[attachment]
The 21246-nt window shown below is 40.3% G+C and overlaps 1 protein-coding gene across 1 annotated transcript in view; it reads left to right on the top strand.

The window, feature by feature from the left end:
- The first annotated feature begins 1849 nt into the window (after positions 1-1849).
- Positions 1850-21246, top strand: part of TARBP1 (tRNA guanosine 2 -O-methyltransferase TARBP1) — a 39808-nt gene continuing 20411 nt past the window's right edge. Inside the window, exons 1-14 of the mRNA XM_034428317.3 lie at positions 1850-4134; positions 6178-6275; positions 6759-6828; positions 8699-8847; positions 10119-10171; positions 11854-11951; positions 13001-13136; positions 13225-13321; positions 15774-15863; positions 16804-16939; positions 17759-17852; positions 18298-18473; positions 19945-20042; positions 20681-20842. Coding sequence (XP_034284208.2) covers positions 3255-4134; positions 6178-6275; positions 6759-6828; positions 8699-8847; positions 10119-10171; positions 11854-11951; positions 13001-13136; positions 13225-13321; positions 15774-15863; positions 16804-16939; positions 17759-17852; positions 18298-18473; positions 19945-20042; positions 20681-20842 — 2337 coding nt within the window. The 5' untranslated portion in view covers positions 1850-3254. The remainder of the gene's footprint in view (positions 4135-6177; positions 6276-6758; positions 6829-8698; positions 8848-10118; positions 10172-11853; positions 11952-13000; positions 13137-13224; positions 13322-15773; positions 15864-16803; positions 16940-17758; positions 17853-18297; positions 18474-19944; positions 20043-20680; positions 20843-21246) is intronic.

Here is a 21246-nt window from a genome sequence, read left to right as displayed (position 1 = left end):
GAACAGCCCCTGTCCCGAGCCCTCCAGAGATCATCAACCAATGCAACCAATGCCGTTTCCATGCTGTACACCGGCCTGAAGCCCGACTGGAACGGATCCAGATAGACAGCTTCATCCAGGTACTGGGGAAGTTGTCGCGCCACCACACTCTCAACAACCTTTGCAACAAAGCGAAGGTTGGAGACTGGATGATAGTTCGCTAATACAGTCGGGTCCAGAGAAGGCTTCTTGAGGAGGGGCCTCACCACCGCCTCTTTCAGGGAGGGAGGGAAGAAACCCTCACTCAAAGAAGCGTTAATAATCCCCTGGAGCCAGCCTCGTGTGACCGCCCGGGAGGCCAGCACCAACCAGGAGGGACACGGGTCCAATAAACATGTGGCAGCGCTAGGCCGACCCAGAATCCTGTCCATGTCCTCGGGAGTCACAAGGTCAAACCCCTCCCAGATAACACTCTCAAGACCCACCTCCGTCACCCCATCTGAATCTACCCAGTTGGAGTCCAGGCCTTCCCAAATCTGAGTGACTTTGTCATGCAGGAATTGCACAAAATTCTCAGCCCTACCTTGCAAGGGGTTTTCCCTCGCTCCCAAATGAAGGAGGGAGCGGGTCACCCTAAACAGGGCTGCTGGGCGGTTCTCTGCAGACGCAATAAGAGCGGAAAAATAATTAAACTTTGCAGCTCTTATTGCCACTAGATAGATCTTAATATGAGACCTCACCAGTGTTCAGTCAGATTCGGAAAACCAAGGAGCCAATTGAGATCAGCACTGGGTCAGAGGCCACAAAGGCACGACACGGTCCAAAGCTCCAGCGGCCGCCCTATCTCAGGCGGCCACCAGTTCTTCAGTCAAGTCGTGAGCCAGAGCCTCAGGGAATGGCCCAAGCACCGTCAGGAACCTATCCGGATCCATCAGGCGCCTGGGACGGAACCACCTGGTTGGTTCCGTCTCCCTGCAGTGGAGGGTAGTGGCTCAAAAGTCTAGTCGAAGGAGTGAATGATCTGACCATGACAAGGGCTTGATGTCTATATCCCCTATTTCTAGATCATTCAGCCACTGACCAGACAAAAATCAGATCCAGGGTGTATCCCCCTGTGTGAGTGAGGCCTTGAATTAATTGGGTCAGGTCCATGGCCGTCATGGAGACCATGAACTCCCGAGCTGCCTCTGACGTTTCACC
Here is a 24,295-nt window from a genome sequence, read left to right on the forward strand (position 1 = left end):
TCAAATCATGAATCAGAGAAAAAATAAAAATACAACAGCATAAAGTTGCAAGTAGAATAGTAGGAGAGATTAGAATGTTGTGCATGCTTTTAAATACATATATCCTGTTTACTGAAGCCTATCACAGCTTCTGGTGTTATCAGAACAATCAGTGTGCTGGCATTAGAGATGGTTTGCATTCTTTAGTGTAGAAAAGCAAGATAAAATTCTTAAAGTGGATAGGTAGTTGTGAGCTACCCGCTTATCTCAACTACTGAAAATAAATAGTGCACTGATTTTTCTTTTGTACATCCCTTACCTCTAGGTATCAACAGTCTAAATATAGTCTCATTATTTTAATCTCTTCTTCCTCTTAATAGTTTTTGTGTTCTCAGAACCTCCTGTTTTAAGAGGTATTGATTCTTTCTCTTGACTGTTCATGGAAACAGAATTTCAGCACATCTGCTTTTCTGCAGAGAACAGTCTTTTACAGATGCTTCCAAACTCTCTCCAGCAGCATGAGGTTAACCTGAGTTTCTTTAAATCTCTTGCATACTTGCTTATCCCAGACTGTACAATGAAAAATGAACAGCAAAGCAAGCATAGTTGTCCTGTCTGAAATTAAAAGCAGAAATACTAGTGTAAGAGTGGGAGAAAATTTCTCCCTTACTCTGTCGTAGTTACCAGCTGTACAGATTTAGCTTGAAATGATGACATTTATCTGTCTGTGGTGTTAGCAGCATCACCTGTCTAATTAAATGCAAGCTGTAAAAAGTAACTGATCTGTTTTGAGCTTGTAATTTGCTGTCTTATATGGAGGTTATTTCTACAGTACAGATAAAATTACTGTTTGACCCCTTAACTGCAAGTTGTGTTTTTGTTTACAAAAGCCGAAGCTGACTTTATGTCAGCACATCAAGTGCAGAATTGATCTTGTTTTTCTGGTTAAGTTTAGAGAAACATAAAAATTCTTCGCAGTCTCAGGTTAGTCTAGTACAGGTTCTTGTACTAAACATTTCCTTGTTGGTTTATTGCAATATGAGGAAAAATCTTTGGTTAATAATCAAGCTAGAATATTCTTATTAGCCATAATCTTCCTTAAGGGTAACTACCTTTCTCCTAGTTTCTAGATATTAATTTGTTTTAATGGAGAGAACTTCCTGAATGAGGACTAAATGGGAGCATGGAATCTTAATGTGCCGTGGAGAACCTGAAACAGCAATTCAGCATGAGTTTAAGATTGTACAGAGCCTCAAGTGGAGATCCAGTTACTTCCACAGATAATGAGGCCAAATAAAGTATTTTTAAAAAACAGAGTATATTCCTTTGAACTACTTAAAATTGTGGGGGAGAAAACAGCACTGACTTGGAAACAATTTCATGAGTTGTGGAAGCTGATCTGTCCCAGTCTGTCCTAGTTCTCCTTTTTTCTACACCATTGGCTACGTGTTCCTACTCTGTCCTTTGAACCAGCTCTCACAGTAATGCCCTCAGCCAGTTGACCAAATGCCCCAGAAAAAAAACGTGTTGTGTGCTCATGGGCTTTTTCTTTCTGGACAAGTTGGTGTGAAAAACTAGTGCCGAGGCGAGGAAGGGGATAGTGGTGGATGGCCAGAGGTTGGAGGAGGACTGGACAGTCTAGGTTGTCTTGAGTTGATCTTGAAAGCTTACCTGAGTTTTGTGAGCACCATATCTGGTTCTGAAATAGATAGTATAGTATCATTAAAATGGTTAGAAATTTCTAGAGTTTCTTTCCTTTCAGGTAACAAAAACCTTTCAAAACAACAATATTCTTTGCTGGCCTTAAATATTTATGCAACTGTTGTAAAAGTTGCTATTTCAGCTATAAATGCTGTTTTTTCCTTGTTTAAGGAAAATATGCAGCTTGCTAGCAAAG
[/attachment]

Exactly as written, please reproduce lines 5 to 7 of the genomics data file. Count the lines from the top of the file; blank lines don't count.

Here is a 21246-nt window from a genome sequence, read left to right as displayed (position 1 = left end):
GAACAGCCCCTGTCCCGAGCCCTCCAGAGATCATCAACCAATGCAACCAATGCCGTTTCCATGCTGTACACCGGCCTGAAGCCCGACTGGAACGGATCCAGATAGACAGCTTCATCCAGGTACTGGGGAAGTTGTCGCGCCACCACACTCTCAACAACCTTTGCAACAAAGCGAAGGTTGGAGACTGGATGATAGTTCGCTAATACAGTCGGGTCCAGAGAAGGCTTCTTGAGGAGGGGCCTCACCACCGCCTCTTTCAGGGAGGGAGGGAAGAAACCCTCACTCAAAGAAGCGTTAATAATCCCCTGGAGCCAGCCTCGTGTGACCGCCCGGGAGGCCAGCACCAACCAGGAGGGACACGGGTCCAATAAACATGTGGCAGCGCTAGGCCGACCCAGAATCCTGTCCATGTCCTCGGGAGTCACAAGGTCAAACCCCTCCCAGATAACACTCTCAAGACCCACCTCCGTCACCCCATCTGAATCTACCCAGTTGGAGTCCAGGCCTTCCCAAATCTGAGTGACTTTGTCATGCAGGAATTGCACAAAATTCTCAGCCCTACCTTGCAAGGGGTTTTCCCTCGCTCCCAAATGAAGGAGGGAGCGGGTCACCCTAAACAGGGCTGCTGGGCGGTTCTCTGCAGACGCAATAAGAGCGGAAAAATAATTAAACTTTGCAGCTCTTATTGCCACTAGATAGATCTTAATATGAGACCTCACCAGTGTTCAGTCAGATTCGGAAAACCAAGGAGCCAATTGAGATCAGCACTGGGTCAGAGGCCACAAAGGCACGACACGGTCCAAAGCTCCAGCGGCCGCCCTATCTCAGGCGGCCACCAGTTCTTCAGTCAAGTCGTGAGCCAGAGCCTCAGGGAATGGCCCAAGCACCGTCAGGAACCTATCCGGATCCATCAGGCGCCTGGGACGGAACCACCTGGTTGGTTCCGTCTCCCTGCAGTGGAGGGTAGTGGCTCAAAAGTCTAGTCGAAGGAGTGAATGATCTGACCATGACAAGGGCTTGATGTCTATATCCCCTATTTCTAGATCATTCAGCCACTGACCAGACAAAAATCAGATCCAGGGTGTATCCCCCTGTGTGAGTGAGGCCTTGAATTAATTGGGTCAGGTCCATGGCCGTCATGGAGACCATGAACTCCCGAGCTGCCTCTGACGTTTCACC
Here is a 24,295-nt window from a genome sequence, read left to right on the forward strand (position 1 = left end):